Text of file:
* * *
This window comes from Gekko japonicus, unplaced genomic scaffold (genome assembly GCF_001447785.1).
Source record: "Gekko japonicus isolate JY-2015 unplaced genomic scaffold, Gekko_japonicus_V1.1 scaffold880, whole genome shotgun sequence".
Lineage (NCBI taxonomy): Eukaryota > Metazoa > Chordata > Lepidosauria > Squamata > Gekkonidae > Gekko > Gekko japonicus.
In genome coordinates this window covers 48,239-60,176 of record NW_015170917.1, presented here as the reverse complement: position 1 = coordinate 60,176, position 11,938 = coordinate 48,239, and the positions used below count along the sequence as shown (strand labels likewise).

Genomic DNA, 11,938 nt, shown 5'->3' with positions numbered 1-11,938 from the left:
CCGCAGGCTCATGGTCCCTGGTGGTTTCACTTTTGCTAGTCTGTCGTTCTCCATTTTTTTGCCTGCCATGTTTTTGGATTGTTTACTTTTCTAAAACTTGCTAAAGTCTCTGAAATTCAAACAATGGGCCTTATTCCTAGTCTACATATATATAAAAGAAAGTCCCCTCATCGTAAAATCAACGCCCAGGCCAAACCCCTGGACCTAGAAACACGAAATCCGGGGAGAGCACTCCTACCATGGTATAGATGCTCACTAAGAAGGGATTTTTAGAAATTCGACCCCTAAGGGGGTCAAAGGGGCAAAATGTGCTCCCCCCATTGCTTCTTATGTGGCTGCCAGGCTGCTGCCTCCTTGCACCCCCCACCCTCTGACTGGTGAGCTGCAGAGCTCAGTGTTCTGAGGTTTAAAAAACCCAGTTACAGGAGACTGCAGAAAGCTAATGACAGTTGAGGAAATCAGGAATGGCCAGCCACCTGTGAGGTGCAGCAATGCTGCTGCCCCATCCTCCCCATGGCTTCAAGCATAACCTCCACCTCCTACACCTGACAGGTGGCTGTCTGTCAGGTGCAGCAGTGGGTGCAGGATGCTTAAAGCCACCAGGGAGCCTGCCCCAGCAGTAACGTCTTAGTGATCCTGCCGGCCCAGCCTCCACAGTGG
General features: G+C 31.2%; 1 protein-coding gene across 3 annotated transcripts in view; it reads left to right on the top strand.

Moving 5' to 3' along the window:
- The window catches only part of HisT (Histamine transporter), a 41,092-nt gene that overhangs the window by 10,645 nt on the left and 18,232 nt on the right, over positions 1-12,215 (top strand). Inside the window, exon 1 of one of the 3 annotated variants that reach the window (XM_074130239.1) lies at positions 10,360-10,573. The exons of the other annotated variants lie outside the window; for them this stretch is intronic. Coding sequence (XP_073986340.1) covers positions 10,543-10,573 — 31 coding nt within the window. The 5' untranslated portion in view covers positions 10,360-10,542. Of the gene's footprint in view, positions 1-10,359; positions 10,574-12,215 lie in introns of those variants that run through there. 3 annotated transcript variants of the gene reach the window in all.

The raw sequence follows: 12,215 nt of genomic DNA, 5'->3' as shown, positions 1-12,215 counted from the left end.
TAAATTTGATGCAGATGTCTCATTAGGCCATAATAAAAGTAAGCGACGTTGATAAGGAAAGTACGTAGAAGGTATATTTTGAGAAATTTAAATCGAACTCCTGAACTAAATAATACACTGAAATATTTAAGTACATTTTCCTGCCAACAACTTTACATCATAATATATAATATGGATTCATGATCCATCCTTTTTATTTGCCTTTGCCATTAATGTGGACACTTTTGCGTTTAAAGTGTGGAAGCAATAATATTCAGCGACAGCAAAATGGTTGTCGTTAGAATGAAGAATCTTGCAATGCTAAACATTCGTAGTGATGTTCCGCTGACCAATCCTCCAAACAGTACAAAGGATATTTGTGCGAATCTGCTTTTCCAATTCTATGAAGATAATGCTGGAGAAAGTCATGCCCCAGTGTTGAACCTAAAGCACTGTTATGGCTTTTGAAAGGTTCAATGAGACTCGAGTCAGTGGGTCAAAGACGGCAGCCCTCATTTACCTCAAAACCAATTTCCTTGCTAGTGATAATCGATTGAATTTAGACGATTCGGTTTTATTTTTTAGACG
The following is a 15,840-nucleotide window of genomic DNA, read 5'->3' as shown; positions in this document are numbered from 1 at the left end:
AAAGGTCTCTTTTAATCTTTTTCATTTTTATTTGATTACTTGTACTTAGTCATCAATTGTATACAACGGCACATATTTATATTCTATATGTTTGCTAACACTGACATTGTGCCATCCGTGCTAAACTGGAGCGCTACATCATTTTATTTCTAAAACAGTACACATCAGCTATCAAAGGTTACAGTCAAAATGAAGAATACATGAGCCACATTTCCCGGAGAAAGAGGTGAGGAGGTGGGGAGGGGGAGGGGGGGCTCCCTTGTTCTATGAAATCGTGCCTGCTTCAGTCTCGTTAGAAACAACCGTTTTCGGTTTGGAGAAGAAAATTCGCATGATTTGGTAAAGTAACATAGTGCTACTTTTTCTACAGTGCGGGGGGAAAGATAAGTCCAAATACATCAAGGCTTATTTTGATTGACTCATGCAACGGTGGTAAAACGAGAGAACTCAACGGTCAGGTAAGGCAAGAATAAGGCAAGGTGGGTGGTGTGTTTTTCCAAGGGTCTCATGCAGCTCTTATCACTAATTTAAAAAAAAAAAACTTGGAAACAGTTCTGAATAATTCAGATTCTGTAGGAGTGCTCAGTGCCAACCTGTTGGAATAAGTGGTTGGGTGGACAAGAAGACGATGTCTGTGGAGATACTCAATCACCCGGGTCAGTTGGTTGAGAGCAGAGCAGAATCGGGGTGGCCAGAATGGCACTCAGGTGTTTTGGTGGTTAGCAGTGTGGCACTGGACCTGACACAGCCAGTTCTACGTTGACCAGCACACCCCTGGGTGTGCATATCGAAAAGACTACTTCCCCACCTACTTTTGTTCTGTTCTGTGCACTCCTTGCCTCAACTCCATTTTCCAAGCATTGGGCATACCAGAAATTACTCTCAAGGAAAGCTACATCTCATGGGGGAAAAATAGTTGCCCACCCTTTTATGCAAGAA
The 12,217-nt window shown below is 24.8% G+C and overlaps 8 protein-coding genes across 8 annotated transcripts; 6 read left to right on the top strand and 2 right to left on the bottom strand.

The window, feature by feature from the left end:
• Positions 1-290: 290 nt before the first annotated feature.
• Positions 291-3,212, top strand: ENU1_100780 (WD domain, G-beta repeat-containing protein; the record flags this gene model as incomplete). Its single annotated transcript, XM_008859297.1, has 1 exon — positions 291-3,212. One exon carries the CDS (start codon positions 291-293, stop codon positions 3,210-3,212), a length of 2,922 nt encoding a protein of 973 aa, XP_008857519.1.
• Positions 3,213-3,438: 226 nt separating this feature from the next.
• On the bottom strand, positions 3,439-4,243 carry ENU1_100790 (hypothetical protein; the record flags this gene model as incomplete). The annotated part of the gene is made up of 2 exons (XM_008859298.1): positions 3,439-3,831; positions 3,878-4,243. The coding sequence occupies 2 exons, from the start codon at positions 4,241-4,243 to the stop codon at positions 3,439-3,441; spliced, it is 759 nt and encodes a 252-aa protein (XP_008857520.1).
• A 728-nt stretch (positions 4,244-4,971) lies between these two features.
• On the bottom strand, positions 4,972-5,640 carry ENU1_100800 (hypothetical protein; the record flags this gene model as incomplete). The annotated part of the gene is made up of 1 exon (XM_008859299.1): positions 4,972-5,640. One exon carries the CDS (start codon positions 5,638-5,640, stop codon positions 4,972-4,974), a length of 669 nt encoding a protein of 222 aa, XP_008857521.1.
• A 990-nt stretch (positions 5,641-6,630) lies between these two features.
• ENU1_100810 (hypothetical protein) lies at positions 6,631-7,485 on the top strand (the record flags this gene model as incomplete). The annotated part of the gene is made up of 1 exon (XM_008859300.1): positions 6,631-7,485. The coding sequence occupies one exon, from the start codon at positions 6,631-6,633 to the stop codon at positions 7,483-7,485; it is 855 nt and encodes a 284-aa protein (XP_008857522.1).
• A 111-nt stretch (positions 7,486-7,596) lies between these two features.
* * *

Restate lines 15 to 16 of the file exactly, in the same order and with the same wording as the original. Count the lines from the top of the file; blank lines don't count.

The window, feature by feature from the left end:
• Positions 1-290: 290 nt before the first annotated feature.